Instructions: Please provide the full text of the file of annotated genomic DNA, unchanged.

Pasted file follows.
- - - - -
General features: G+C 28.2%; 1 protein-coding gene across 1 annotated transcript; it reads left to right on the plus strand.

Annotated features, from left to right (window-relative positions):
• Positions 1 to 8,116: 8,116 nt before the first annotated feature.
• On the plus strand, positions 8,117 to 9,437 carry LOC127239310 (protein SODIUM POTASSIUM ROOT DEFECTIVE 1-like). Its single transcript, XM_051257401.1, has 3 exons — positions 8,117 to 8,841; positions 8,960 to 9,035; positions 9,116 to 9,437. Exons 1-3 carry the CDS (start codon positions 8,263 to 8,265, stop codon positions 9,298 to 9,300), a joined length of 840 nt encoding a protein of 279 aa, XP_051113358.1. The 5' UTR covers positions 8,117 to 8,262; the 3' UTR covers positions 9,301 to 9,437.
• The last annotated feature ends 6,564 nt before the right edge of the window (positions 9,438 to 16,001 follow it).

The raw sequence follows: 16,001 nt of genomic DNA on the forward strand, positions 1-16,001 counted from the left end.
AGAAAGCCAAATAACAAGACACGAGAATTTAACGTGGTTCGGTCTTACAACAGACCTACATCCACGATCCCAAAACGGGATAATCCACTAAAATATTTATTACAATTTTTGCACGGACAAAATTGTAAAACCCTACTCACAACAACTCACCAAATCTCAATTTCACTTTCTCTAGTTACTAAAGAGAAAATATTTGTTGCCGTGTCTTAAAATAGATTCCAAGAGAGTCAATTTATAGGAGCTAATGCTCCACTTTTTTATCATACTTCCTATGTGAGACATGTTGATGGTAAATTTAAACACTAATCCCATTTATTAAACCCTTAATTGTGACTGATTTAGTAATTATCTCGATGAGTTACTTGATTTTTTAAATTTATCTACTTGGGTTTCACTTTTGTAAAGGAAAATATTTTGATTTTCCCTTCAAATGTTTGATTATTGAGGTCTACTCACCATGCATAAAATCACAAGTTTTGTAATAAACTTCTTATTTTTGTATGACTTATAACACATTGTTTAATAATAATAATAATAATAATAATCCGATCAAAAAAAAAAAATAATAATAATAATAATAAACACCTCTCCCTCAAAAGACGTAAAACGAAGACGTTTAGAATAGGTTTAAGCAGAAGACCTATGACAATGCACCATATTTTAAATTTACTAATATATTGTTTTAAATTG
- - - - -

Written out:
General features: G+C 28.2%; 1 protein-coding gene across 1 annotated transcript; it reads left to right on the plus strand.

Annotated features, from left to right (window-relative positions):
• Positions 1 to 8,116: 8,116 nt before the first annotated feature.
• On the plus strand, positions 8,117 to 9,437 carry LOC127239310 (protein SODIUM POTASSIUM ROOT DEFECTIVE 1-like). Its single transcript, XM_051257401.1, has 3 exons — positions 8,117 to 8,841; positions 8,960 to 9,035; positions 9,116 to 9,437. Exons 1-3 carry the CDS (start codon positions 8,263 to 8,265, stop codon positions 9,298 to 9,300), a joined length of 840 nt encoding a protein of 279 aa, XP_051113358.1. The 5' UTR covers positions 8,117 to 8,262; the 3' UTR covers positions 9,301 to 9,437.
• The last annotated feature ends 6,564 nt before the right edge of the window (positions 9,438 to 16,001 follow it).

The raw sequence follows: 16,001 nt of genomic DNA on the forward strand, positions 1-16,001 counted from the left end.
AGAAAGCCAAATAACAAGACACGAGAATTTAACGTGGTTCGGTCTTACAACAGACCTACATCCACGATCCCAAAACGGGATAATCCACTAAAATATTTATTACAATTTTTGCACGGACAAAATTGTAAAACCCTACTCACAACAACTCACCAAATCTCAATTTCACTTTCTCTAGTTACTAAAGAGAAAATATTTGTTGCCGTGTCTTAAAATAGATTCCAAGAGAGTCAATTTATAGGAGCTAATGCTCCACTTTTTTATCATACTTCCTATGTGAGACATGTTGATGGTAAATTTAAACACTAATCCCATTTATTAAACCCTTAATTGTGACTGATTTAGTAATTATCTCGATGAGTTACTTGATTTTTTAAATTTATCTACTTGGGTTTCACTTTTGTAAAGGAAAATATTTTGATTTTCCCTTCAAATGTTTGATTATTGAGGTCTACTCACCATGCATAAAATCACAAGTTTTGTAATAAACTTCTTATTTTTGTATGACTTATAACACATTGTTTAATAATAATAATAATAATAATAATCCGATCAAAAAAAAAAAATAATAATAATAATAATAAACACCTCTCCCTCAAAAGACGTAAAACGAAGACGTTTAGAATAGGTTTAAGCAGAAGACCTATGACAATGCACCATATTTTAAATTTACTAATATATTGTTTTAAATTG